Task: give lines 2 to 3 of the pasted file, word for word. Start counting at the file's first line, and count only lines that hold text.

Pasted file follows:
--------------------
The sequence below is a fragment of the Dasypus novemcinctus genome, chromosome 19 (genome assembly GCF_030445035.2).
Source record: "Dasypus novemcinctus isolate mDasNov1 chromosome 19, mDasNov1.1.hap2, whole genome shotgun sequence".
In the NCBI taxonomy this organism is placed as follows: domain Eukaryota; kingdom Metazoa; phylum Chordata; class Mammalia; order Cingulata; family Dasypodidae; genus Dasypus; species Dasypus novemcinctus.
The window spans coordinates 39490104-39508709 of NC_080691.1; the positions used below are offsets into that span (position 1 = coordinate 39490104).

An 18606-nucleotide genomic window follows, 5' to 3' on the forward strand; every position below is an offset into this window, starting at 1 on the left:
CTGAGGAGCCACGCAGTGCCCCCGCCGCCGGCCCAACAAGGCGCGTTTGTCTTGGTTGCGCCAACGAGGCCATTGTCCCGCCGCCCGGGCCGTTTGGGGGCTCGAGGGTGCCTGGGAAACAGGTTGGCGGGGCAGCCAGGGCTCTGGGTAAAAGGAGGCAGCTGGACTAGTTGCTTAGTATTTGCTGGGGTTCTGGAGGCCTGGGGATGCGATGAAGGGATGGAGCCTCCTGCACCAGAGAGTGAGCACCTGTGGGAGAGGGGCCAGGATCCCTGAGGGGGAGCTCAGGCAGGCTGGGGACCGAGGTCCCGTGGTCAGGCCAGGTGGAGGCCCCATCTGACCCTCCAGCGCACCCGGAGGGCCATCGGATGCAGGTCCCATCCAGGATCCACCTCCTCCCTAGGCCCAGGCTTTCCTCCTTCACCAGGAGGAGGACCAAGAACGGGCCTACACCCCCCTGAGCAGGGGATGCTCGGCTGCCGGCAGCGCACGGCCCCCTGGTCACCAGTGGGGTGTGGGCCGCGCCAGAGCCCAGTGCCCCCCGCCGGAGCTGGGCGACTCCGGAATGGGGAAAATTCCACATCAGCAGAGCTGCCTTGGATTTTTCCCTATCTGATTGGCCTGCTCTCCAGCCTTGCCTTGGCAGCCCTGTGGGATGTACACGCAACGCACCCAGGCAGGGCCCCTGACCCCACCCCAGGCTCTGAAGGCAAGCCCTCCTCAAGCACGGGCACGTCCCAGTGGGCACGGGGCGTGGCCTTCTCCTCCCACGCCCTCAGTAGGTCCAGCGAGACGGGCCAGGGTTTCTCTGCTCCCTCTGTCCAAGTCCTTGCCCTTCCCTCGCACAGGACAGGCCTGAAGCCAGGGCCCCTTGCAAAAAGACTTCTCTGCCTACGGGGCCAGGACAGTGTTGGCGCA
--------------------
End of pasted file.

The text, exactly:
Source record: "Dasypus novemcinctus isolate mDasNov1 chromosome 19, mDasNov1.1.hap2, whole genome shotgun sequence".
In the NCBI taxonomy this organism is placed as follows: domain Eukaryota; kingdom Metazoa; phylum Chordata; class Mammalia; order Cingulata; family Dasypodidae; genus Dasypus; species Dasypus novemcinctus.